‘Five-thirty. Bep’s arrival signals the beginning of our nightly freedom. Things get going right away. I go downstairs with Bep, who usually has had her pudding before the rest of us.’
After dinner, they read some more and talk. At 9:00pm the preparations for the night begin. Furniture has to be moved, for example in the bedroom of Hermann and Auguste van Pels, which doubles as the kitchen and living room during the day. Just like in the morning, a strict schedule is followed and again they use the bathroom in turn. The windows also have to be blacked out every day. Once this is done, the Annex slowly becomes silent.
A house full of fear
The group hiding in the Annex lived in permanent fear of discovery. What were the biggest dangers?
One day we’re laughing at the comical side of life in hiding, and the next day (and there are many such days), we’re frightened, and the fear, tension and despair can be read on our faces.”
The people that work in the warehouse know nothing about the group in hiding. They should not suspect anything. One exception is warehouse manager Johan Voskuijl, Bep’s father. He builds the revolving bookcase that is placed in front of the access to the hiding place and is a great support and help to the group.
When serious illness forces him to stop working in the spring of 1943, he is greatly missed by those in hiding. They no longer have anyone in the warehouse keeping an eye out on their behalf.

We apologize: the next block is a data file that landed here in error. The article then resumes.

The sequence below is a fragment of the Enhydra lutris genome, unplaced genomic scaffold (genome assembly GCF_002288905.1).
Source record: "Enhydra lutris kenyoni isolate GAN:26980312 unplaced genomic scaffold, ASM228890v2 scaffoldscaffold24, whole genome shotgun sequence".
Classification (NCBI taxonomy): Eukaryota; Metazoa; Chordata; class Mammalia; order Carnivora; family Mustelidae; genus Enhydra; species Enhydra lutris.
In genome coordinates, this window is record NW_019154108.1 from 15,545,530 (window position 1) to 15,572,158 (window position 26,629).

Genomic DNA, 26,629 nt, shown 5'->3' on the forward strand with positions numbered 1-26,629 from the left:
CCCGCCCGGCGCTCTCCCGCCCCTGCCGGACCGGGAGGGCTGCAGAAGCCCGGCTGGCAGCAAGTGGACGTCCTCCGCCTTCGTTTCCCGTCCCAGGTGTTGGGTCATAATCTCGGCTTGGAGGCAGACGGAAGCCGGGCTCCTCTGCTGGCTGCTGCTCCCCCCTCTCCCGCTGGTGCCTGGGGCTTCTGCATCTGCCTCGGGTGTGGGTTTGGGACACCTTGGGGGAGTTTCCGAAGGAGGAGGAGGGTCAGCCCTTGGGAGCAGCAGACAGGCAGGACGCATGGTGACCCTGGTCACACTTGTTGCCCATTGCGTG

Of course, we can’t ever look out of the window or go outside. And we have to be quiet so the people downstairs can’t hear us.”
The helpers are completely reliant on trusted suppliers for food and other items. When ‘their’ greengrocer is arrested for having two Jewish people hiding in his house, he is greatly missed. Who will make sure they get the large amounts of potatoes they need?
The neighbours shouldn’t suspect anything. The rubbish from the Annex is burnt in the stove when it becomes too much to hide among the company waste. The curtains in the Annex are permanently closed every day. Even so, Anne occasionally peeks through them with her binoculars - at night when everything is dark - to watch the neighbours.
During the war Amsterdam is a regular target of bombings. Air battles take place above the city as well. At those moments everyone in the group is terrified, because there is nowhere for them to go. What will they do if a fire breaks out? Anne is very frightened, especially in the first few months. What she wants most then is to go to her father for comfort and support. He tells her little stories he’s made up to calm her down.
North Amsterdam was very heavily bombarded on Sunday. There was apparently a great deal of destruction. (...) It still makes me shiver to think of the dull, distant drone that signified the approaching destruction.”
Intruders and police
The longer the war lasts, the scarcer everything becomes, which in turn increases the number of break-ins. The building in which the group is hiding is also broken into a few times. Intruders look for food or valuable items.
After a break-in in early April of 1944, a policeman sizes up the situation. He inspects the premises. Deathly quiet, the people in hiding wait for almost 30 hours - it is Easter and there is nobody in the office on Monday, including the helpers. Fortunately, it turns out okay and they are not discovered.
Anne’s dreams of the future
Like many teenagers, Anne Frank pastes posters and pictures to the wall of her room. Together, the film stars, historic figures, artworks and photographs of children on Anne’s wall tell a story. They give us access to her world. We see her dreams. And we see her become an adult in the Annex.